LITTLE ROCK, Ark. (KTHV) - According to the International Association of Firefighters, fire departments across the country were awarded over 690 million dollars in AFG and SAFER grants. They are grants that help keep fire department operations running. Now, those grants are set to expire in just a couple of weeks and firefighters across the country are worried that if Congress doesn't act fast enough, they'll lose their crucial funding opportunity.

Shannon Meissner, Director of Governmental Affairs for the International Association of Firefighters, said that to continue keeping local fire departments well-funded, Congress need to vote on these grant programs right away. She said that while the Senate has unanimously approved legislation to continue these grants, the House has yet to vote. If they don’t, the existing legislation will expire on January 2, 2018.

“Fire and safety have always had very broad bipartisan support,” said Meissner. “The problem is simply scheduling it for a vote and there is no reason Republican leadership can't do that right now.”

Little Rock Fire Chief, Greg Summers, said that his department has benefited from these grants in the past and it would hurt them to lose opportunities in the future.

“We've been fortunate enough to receive the SAFER grant one year for 18 firefighters and we’ve got some equipment from the AFG grant,” said Summers.

The grants are used to fund a variety of needs including equipment, firetrucks, gear, and training programs. Additionally, some grant money is used for recruitment and retention of firefighters.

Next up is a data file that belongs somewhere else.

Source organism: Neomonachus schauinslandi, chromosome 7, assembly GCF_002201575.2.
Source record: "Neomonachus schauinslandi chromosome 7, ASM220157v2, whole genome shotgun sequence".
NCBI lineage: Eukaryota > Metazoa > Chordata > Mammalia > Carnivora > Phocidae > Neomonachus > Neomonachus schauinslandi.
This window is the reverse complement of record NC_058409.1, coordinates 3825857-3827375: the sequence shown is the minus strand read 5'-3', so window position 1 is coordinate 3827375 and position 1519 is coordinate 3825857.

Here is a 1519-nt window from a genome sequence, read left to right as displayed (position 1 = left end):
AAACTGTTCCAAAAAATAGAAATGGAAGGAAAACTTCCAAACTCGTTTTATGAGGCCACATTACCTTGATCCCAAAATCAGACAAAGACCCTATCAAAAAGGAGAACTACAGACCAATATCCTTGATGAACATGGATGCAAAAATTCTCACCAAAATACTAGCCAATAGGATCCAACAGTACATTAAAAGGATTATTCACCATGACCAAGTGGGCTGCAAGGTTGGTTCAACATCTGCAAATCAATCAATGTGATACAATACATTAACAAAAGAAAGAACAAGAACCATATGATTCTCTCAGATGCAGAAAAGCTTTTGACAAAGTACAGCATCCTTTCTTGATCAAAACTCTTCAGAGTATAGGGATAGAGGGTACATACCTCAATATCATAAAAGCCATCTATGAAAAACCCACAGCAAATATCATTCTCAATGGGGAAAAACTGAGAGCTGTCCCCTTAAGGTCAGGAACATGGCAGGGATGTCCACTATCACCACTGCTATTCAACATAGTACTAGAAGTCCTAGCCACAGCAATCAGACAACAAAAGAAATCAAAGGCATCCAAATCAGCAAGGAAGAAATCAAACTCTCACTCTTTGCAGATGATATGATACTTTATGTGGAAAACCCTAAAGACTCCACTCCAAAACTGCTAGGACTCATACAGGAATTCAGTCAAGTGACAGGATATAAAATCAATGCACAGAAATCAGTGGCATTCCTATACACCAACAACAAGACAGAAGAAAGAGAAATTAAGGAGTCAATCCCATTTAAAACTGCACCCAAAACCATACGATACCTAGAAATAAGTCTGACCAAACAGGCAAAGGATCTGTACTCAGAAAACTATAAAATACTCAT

Station 24, the new Little Rock fire station that’s set to begin construction in 2018, could also face challenges if these grants aren't available. Richard Morehead, President of Little Rock’s local 34 branch of the International Association of Firefighters, said the money would be helpful to hire firefighters at the new station.

“We would like to try to apply for a grant to staff the new station because our sales tax hasn't been meeting its predictions.” he said.

Meissner said losing the grants could hurt rural fire departments especially hard because they are often struggling for adequate funding.

THV11 reached out to Congressman French Hill’s office to see where he stands on supporting continued funding of the AGF and SAFER grants.

Here is his office’s response:

“These are two programs that Rep. Hill has consistently supported during his time in the House. The funding for the AFG and SAFER programs falls under the Appropriations Subcommittee on Homeland Security. Every fiscal year that he’s been in Congress, Rep. Hill has written the leadership of the Appropriations Subcommittee on Homeland Security in support of funding for the AFG and SAFER programs. Our district office also regularly writes letters in support of fire departments’ grant applications for these programs.”